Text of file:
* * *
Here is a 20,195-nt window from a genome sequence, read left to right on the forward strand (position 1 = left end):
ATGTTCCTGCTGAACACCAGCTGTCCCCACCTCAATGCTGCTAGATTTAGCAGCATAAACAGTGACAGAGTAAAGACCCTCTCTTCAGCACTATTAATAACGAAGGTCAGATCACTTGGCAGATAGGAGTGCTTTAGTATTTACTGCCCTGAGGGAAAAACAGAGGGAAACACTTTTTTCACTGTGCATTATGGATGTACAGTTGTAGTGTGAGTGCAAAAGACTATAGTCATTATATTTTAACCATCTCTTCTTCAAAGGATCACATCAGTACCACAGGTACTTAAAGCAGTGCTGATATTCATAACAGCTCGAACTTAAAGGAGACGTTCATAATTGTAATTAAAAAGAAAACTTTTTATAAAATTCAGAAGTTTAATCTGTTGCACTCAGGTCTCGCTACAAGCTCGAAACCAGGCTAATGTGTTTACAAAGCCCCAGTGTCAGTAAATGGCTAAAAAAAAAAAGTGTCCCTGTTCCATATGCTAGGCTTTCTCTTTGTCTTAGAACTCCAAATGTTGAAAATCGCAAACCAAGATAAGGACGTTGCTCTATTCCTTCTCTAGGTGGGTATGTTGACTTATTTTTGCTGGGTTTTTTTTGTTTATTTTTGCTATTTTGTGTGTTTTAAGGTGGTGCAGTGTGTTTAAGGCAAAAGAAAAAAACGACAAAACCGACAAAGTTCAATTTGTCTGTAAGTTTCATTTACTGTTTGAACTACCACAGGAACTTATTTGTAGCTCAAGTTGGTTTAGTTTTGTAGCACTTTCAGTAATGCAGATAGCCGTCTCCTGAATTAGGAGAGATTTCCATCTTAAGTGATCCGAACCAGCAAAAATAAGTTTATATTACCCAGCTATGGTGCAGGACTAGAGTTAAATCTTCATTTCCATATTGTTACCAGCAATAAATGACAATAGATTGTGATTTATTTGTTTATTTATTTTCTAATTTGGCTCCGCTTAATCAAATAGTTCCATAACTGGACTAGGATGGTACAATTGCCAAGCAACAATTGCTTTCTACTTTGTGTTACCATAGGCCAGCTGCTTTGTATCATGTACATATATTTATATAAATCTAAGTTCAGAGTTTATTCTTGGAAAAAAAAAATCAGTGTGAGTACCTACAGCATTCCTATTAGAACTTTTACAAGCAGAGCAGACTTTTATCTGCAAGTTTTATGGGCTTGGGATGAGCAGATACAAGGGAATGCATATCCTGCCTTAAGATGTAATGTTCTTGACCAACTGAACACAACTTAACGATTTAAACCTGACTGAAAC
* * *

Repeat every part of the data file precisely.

Here is a 20,195-nt window from a genome sequence, read left to right on the forward strand (position 1 = left end):
ATGTTCCTGCTGAACACCAGCTGTCCCCACCTCAATGCTGCTAGATTTAGCAGCATAAACAGTGACAGAGTAAAGACCCTCTCTTCAGCACTATTAATAACGAAGGTCAGATCACTTGGCAGATAGGAGTGCTTTAGTATTTACTGCCCTGAGGGAAAAACAGAGGGAAACACTTTTTTCACTGTGCATTATGGATGTACAGTTGTAGTGTGAGTGCAAAAGACTATAGTCATTATATTTTAACCATCTCTTCTTCAAAGGATCACATCAGTACCACAGGTACTTAAAGCAGTGCTGATATTCATAACAGCTCGAACTTAAAGGAGACGTTCATAATTGTAATTAAAAAGAAAACTTTTTATAAAATTCAGAAGTTTAATCTGTTGCACTCAGGTCTCGCTACAAGCTCGAAACCAGGCTAATGTGTTTACAAAGCCCCAGTGTCAGTAAATGGCTAAAAAAAAAAAGTGTCCCTGTTCCATATGCTAGGCTTTCTCTTTGTCTTAGAACTCCAAATGTTGAAAATCGCAAACCAAGATAAGGACGTTGCTCTATTCCTTCTCTAGGTGGGTATGTTGACTTATTTTTGCTGGGTTTTTTTTGTTTATTTTTGCTATTTTGTGTGTTTTAAGGTGGTGCAGTGTGTTTAAGGCAAAAGAAAAAAACGACAAAACCGACAAAGTTCAATTTGTCTGTAAGTTTCATTTACTGTTTGAACTACCACAGGAACTTATTTGTAGCTCAAGTTGGTTTAGTTTTGTAGCACTTTCAGTAATGCAGATAGCCGTCTCCTGAATTAGGAGAGATTTCCATCTTAAGTGATCCGAACCAGCAAAAATAAGTTTATATTACCCAGCTATGGTGCAGGACTAGAGTTAAATCTTCATTTCCATATTGTTACCAGCAATAAATGACAATAGATTGTGATTTATTTGTTTATTTATTTTCTAATTTGGCTCCGCTTAATCAAATAGTTCCATAACTGGACTAGGATGGTACAATTGCCAAGCAACAATTGCTTTCTACTTTGTGTTACCATAGGCCAGCTGCTTTGTATCATGTACATATATTTATATAAATCTAAGTTCAGAGTTTATTCTTGGAAAAAAAAAATCAGTGTGAGTACCTACAGCATTCCTATTAGAACTTTTACAAGCAGAGCAGACTTTTATCTGCAAGTTTTATGGGCTTGGGATGAGCAGATACAAGGGAATGCATATCCTGCCTTAAGATGTAATGTTCTTGACCAACTGAACACAACTTAACGATTTAAACCTGACTGAAAC